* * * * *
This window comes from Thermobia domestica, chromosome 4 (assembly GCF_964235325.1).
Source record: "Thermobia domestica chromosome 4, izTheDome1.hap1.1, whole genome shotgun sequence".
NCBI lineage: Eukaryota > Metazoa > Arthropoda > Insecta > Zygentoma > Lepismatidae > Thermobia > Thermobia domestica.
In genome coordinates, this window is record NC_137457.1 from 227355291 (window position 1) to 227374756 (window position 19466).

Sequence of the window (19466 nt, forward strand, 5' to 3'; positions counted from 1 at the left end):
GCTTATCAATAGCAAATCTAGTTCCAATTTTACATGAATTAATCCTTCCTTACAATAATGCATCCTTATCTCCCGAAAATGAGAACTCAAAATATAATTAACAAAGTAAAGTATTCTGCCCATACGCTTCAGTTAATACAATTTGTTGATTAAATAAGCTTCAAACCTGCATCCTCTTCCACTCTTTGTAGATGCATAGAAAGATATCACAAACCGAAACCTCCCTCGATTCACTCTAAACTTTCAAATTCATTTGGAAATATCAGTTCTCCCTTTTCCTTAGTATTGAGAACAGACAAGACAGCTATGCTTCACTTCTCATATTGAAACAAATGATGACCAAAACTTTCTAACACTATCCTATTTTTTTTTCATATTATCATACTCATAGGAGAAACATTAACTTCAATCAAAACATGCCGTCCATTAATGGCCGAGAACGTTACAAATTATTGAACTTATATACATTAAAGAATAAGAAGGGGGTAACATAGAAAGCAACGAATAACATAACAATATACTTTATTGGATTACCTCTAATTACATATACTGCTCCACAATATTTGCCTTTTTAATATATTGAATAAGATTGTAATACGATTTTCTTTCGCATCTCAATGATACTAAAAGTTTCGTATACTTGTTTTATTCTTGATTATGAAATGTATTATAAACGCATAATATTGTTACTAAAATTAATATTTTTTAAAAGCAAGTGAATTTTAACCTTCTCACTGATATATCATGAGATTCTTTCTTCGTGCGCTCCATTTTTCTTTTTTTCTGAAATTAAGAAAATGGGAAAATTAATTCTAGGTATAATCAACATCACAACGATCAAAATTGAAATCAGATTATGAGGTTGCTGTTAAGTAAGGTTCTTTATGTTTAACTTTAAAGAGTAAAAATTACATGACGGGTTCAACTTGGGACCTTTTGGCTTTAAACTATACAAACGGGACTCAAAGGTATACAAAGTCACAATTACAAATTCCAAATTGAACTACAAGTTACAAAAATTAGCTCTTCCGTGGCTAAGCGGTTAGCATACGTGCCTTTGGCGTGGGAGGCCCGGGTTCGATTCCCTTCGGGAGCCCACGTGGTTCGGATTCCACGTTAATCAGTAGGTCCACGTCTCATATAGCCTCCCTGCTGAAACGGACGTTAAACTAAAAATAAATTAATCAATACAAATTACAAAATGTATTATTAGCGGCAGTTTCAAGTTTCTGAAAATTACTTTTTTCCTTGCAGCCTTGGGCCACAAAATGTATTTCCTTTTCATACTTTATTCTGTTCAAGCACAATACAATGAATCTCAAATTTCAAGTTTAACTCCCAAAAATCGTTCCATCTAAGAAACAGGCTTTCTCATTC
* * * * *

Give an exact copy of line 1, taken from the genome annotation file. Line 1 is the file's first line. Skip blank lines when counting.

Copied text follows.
This window comes from Thermobia domestica, chromosome 4 (assembly GCF_964235325.1).